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Life in Afghanistan

Life In Afghanistan

Following the September 11, 2001 attacks in the United States, the U.S. and British air forces began bombing al-Qaeda and Taliban targets inside Afghanistan during Operation Enduring Freedom. On the ground, American and British special forces along with CIA Special Activities Division units worked with commanders of the Northern Alliance to launch a military offensive against the Taliban forces. These attacks led to the fall of Mazar-i-Sharif and Kabul in November 2001, as the Taliban retreated from the north of the country to the south. In December 2001, the International Security Assistance Force (ISAF) was established by the UN Security Council to help assist the newly formed Karzai administration.
As more coalition troops entered the war and the Northern Alliance made their way southwards, the Taliban and al-Qaida retreated toward the mountainous Durand Line border between Afghanistan and Pakistan. From 2002 onward, the Taliban focused on survival and on rebuilding its forces. Meanwhile, NATO assumed control of ISAF in 2003 and the rebuilding of Afghanistan began, which is funded by the United States and many other nations. Over the course of the years, NATO and Afghan troops led several offensives against the entrenched Taliban, but proved unable to completely dislodge their presence. By 2009, a Taliban-led shadow government began to form complete with their own version of mediation court.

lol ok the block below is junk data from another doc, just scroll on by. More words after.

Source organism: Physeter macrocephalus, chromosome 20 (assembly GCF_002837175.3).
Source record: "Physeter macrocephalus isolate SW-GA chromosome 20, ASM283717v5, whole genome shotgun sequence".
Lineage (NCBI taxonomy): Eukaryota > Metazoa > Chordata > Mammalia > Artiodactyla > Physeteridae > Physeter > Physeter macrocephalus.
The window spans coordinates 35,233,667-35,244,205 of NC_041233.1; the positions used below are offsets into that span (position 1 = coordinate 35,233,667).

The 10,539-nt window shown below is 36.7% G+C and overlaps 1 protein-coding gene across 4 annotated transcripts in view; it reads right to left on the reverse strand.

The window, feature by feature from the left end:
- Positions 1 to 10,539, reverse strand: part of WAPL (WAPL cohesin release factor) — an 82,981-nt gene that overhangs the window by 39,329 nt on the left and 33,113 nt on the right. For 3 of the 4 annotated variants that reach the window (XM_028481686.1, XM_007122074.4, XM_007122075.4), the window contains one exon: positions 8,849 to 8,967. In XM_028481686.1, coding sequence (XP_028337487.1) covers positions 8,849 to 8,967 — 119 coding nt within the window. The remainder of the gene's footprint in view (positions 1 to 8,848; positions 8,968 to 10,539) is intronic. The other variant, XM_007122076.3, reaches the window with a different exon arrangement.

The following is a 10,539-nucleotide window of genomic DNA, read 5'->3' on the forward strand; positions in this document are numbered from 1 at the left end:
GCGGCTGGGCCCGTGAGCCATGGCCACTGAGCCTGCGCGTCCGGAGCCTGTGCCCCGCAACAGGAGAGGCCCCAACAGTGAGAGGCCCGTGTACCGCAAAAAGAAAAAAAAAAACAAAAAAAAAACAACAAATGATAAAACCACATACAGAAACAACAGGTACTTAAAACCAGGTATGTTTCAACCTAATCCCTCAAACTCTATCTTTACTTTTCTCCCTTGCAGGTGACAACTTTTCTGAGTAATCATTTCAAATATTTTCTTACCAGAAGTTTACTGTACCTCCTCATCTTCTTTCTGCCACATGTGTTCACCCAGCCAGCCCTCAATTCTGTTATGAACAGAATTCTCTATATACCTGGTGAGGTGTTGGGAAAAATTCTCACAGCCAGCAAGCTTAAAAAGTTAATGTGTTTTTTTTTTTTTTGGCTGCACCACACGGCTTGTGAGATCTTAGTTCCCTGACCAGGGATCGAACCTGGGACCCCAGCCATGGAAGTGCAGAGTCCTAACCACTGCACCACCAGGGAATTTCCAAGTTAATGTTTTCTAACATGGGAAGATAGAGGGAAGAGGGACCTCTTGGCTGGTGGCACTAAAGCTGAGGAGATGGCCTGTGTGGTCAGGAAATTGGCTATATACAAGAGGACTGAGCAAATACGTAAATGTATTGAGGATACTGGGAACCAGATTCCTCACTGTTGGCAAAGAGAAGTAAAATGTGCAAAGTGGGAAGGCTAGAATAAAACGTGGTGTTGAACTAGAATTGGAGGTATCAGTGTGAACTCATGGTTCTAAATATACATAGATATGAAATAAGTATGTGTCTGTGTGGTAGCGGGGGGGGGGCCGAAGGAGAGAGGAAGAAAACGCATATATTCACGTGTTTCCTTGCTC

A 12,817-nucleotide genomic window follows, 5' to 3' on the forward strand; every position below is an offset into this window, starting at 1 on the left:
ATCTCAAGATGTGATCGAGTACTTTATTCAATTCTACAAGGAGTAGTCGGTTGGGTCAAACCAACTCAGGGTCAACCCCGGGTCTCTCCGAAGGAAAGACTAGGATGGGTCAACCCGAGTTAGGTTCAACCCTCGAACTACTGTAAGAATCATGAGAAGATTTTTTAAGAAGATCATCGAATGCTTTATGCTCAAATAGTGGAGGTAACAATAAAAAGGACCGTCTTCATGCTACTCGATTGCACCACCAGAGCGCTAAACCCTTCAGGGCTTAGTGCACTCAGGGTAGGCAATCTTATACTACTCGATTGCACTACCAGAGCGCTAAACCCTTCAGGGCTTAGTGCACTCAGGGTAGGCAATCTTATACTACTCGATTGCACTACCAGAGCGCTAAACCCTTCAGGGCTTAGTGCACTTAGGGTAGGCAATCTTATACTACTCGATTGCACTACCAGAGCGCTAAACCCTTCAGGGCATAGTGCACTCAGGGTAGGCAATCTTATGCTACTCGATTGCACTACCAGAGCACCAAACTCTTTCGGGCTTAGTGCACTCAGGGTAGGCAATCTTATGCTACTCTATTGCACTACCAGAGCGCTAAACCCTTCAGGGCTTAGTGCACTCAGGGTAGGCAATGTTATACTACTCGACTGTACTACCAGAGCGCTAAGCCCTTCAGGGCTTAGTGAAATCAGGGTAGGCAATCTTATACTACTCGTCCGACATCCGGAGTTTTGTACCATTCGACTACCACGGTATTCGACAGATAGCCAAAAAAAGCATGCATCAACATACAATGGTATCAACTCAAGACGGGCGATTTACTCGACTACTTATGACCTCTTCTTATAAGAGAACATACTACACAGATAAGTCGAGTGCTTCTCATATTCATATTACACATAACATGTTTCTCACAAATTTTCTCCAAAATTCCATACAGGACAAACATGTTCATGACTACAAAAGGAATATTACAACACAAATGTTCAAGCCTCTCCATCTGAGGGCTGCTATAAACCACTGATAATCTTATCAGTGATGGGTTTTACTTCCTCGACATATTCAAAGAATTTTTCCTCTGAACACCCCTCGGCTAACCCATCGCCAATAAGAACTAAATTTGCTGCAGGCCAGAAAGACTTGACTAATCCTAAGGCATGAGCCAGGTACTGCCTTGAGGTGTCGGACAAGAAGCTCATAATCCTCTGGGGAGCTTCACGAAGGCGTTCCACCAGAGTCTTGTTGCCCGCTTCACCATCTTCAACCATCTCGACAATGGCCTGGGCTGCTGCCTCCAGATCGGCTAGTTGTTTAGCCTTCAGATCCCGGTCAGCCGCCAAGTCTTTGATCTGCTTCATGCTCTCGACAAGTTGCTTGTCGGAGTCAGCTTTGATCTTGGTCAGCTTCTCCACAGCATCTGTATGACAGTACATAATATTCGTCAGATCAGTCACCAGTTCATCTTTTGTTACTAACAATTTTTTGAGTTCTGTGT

In 2010, U.S. President Barack Obama deployed an additional 30,000 soldiers over a period of six months and proposed that he will begin troop withdrawals by 2012. At the 2010 International Conference on Afghanistan in London, Afghan President Hamid Karzai told world leaders that he intends to reach out to the top echelons of the Taliban with a peace initiative. Karzai set the framework for dialogue with Taliban when he called on the group's leadership to take part in a loya jirga (grand assembly) to initiate peace talks. These steps have been reciprocated so far with an intensification of bombings, assassinations and ambushes according the Wall Street Journal. Karzai's step is very unpopular among Afghans minority groups, who together constitute a majority of roughly 60% of Afghans. They are strongly opposed to any appeasement of the insurgents and of their backers in the Pakistani establishment because they don't believe the Taliban would really stop the war after gaining the south and the east in such negotiations. The Afghan nation is currently struggling to rebuild itself while dealing with Taliban insurgency and political corruption within the government.

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